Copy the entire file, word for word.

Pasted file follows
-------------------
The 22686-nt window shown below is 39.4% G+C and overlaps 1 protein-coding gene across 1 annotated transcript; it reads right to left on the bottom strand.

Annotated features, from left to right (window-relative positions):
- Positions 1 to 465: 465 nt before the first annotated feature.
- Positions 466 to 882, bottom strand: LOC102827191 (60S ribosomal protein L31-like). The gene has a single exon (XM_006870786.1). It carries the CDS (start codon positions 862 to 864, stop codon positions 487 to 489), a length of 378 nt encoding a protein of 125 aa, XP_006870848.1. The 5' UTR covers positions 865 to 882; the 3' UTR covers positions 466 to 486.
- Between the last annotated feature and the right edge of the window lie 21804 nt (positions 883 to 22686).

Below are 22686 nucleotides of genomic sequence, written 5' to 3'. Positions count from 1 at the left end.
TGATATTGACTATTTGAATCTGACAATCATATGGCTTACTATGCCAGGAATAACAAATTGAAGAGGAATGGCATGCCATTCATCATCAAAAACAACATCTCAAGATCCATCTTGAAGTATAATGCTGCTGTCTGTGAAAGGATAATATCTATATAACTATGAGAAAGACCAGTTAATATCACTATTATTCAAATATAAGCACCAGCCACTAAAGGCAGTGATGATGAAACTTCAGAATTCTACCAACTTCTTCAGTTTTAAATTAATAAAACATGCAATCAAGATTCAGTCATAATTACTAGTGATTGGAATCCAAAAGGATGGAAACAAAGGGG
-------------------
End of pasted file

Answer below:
The 22686-nt window shown below is 39.4% G+C and overlaps 1 protein-coding gene across 1 annotated transcript; it reads right to left on the bottom strand.

Annotated features, from left to right (window-relative positions):
- Positions 1 to 465: 465 nt before the first annotated feature.
- Positions 466 to 882, bottom strand: LOC102827191 (60S ribosomal protein L31-like). The gene has a single exon (XM_006870786.1). It carries the CDS (start codon positions 862 to 864, stop codon positions 487 to 489), a length of 378 nt encoding a protein of 125 aa, XP_006870848.1. The 5' UTR covers positions 865 to 882; the 3' UTR covers positions 466 to 486.
- Between the last annotated feature and the right edge of the window lie 21804 nt (positions 883 to 22686).

Below are 22686 nucleotides of genomic sequence, written 5' to 3'. Positions count from 1 at the left end.
TGATATTGACTATTTGAATCTGACAATCATATGGCTTACTATGCCAGGAATAACAAATTGAAGAGGAATGGCATGCCATTCATCATCAAAAACAACATCTCAAGATCCATCTTGAAGTATAATGCTGCTGTCTGTGAAAGGATAATATCTATATAACTATGAGAAAGACCAGTTAATATCACTATTATTCAAATATAAGCACCAGCCACTAAAGGCAGTGATGATGAAACTTCAGAATTCTACCAACTTCTTCAGTTTTAAATTAATAAAACATGCAATCAAGATTCAGTCATAATTACTAGTGATTGGAATCCAAAAGGATGGAAACAAAGGGG